This is the kind of hard work that we need to encourage in our schools and teach our children. However, those who shy away from it often end up stuck in cycles of resentment, blaming their misfortune on external factors because they can't see that the hard work they've been doing is just a social construct designed to keep us small.
So, if pushing past your comfort walls is the thing that moves you forward, then what is the thing that propels you -- or as know in my world of spirituality, quantum leaps you -- into a much grander experience of life?
Emotional Hard Work
This type of work is what I believe we were all born to learn. I know deep in my heart that if there is a purpose in life, it is to expand without limitations.
The only way we can expand is to face our deepest fears and pains and to be able to look at them with forgiveness, love, and compassion, and to detach any emotional chokeholds they have on us.
Emotional hard work doesn't just accelerate you in life, it gives you an edge and a vantage point so elevated from the mundane that it shoots you straight into freedom.
This type of work is known in spirituality as shadow work, in medicine as trauma or mental healing, and in "what the kids are saying these days" as waking up.
And this will be the hardest work you'll ever have to do, and the most important one too.
I believe we are in the beginning phases of a new renaissance era, in which we are being forced back to face our humanity and our purpose beyond consumerism, hoarding tendencies (whether that's hoarding things, money, or titles), and numbness.
That's why companies and their workforce are facing unprecedented challenges. We are all waking up to the fact that we only have this one life experience and if we spend our whole lives chasing the carrot in front of us we'll never really know what we came here (planet Earth) to do.
At this conference, I heard over and over stories from "successful" entrepreneurs that had achieved great financial and status success and felt completely empty or full of rage. And regardless of how much money they made and how much they accomplished, nothing was filling that void.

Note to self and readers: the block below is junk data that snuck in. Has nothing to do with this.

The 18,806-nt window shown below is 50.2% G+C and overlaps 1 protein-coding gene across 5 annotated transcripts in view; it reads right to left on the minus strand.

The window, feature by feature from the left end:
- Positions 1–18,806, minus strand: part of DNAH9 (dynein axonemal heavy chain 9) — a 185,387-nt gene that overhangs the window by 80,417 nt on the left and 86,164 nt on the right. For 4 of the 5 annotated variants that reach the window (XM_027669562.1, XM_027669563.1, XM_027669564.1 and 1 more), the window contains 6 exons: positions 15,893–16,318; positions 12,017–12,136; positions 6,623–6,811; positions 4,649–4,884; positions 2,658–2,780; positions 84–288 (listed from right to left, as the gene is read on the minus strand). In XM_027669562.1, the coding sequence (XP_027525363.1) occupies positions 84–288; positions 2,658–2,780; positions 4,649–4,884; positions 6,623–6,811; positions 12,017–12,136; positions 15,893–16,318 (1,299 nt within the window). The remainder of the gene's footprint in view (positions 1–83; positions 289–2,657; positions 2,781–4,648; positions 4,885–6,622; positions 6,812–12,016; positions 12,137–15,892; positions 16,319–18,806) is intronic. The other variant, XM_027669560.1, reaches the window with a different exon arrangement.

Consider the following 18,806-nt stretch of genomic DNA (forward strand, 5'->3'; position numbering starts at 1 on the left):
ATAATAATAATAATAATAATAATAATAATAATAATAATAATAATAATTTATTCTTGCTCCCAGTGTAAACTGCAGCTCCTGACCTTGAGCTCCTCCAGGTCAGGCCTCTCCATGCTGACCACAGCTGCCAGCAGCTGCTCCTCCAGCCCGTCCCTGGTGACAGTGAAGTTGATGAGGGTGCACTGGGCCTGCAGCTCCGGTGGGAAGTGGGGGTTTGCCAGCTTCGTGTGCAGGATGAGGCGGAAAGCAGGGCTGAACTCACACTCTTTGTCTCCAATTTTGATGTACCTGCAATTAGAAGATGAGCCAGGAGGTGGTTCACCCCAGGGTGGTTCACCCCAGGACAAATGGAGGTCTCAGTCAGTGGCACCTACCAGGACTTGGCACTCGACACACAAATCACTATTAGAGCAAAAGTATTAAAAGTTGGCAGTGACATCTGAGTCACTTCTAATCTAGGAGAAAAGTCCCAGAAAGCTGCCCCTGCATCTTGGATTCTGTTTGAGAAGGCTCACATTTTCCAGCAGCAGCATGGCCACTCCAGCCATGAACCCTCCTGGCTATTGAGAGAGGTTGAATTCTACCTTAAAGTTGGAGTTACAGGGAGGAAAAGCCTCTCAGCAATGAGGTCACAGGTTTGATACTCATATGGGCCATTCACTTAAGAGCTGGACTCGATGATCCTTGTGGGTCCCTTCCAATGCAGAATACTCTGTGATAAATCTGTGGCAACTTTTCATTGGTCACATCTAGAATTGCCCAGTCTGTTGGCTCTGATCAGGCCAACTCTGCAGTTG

When we do the hard work of looking at our own inner demons and deciding to work past our trauma, we are telling ourselves that we are worthy of love. This is something that only we can do for ourselves. No one else can make us feel loved if we don't do it first. And that is the most fundamental need we all have as humans.
No amount of physical or even mental hard work can get you to that place.
And what is the result of working on our deepest emotional wounds? Complete detachment from outcomes as they don't define you anymore.
This shift is more than liberating; it's revolutionary. The detachment from outcomes empowers you to approach life without fear or reservation. You can see more clearly, without biases clouding your judgment, and find the most direct paths towards your objectives.
But the most beautiful part of this journey isn't the efficiency or the achievements—it's the deep, authentic connections you form along the way. It's recognizing the miraculous life unfolding around you and realizing that you are an integral part of it.
Emotional hard work helps you not only see the miracles in your life but also allows you to be an active participant in their creation.
And the best consequence of feeling that detachment is that any outcome you seek is actually possible to achieve in an easier and faster way because you lose all emotional resistance to it. You can find the quickest and easiest path to it-- as you become capable to see things without any conditioning, programming, or bias anymore.
Illustration of the Societal Implications of Emotional Hard Work
The implications of embracing emotional hard work go far beyond personal growth—it has the potential to overhaul our collective existence.
When individuals start valuing their emotional journey as much as, if not more than, their external achievements, we begin to reshape societal norms.
Consider our current landscape. As more people grow dissatisfied with the rat race, tensions escalate. We see it in the divisiveness and social unrest brewing globally. But imagine what could happen if we began redefining success not by what we accumulate, but by the emotional hurdles we overcome.
This is the world I envision—a world where emotional hard work is valued as much as physical labor and mental acuity. Where introspection and empathy become pillars of success. Where we measure progress not by what we've amassed, but by the emotional chains we've broken. It’s a world that fosters unity instead of separation, understanding instead of conflict.
Conclusion and Call-to-Action
In sharing my experiences, my struggles, and my insights, I aim to encourage not only self-reflection but also collective action. Each of us carries emotional baggage, and each of us holds the key to unlock it.
The call-to-action is simple: face your shadows. Lean into the discomfort. Challenge the societal norms that glorify external achievements over internal growth. In doing so, you'll not only liberate yourself but also contribute to a societal shift.
We have a chance to redefine success, to create a world where love, compassion, and emotional maturity stand at the forefront. This isn't a path devoid of hurdles. But it's a path that leads to genuine fulfillment, deep connections, and a more compassionate world.
In the end, the most transformative journey isn't one that takes us to the top of the corporate ladder or the cover of a magazine. It's the journey within, the one that leads us to confront our emotional realities and embrace our humanity.
My hope is that we can all learn to stop deceiving ourselves and look to heal our deepest wounds. I believe our economic systems, our communities, and our humanity will benefit greatly from it.